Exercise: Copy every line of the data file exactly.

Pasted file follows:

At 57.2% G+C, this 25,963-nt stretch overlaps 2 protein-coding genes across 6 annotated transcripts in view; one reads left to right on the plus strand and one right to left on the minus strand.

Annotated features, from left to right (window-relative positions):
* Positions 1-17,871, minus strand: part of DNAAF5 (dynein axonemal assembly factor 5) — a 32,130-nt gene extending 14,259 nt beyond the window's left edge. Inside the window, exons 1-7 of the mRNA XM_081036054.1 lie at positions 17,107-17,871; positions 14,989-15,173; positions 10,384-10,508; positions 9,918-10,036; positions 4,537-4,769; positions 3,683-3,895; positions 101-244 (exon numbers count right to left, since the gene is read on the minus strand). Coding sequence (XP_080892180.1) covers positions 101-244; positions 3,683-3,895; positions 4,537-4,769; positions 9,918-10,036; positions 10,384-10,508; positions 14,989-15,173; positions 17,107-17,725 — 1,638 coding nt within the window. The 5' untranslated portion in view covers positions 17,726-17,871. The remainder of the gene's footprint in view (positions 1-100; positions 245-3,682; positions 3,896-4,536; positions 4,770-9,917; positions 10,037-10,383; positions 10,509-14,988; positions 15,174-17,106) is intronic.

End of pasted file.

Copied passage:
At 57.2% G+C, this 25,963-nt stretch overlaps 2 protein-coding genes across 6 annotated transcripts in view; one reads left to right on the plus strand and one right to left on the minus strand.

Annotated features, from left to right (window-relative positions):
* Positions 1-17,871, minus strand: part of DNAAF5 (dynein axonemal assembly factor 5) — a 32,130-nt gene extending 14,259 nt beyond the window's left edge. Inside the window, exons 1-7 of the mRNA XM_081036054.1 lie at positions 17,107-17,871; positions 14,989-15,173; positions 10,384-10,508; positions 9,918-10,036; positions 4,537-4,769; positions 3,683-3,895; positions 101-244 (exon numbers count right to left, since the gene is read on the minus strand). Coding sequence (XP_080892180.1) covers positions 101-244; positions 3,683-3,895; positions 4,537-4,769; positions 9,918-10,036; positions 10,384-10,508; positions 14,989-15,173; positions 17,107-17,725 — 1,638 coding nt within the window. The 5' untranslated portion in view covers positions 17,726-17,871. The remainder of the gene's footprint in view (positions 1-100; positions 245-3,682; positions 3,896-4,536; positions 4,770-9,917; positions 10,037-10,383; positions 10,509-14,988; positions 15,174-17,106) is intronic.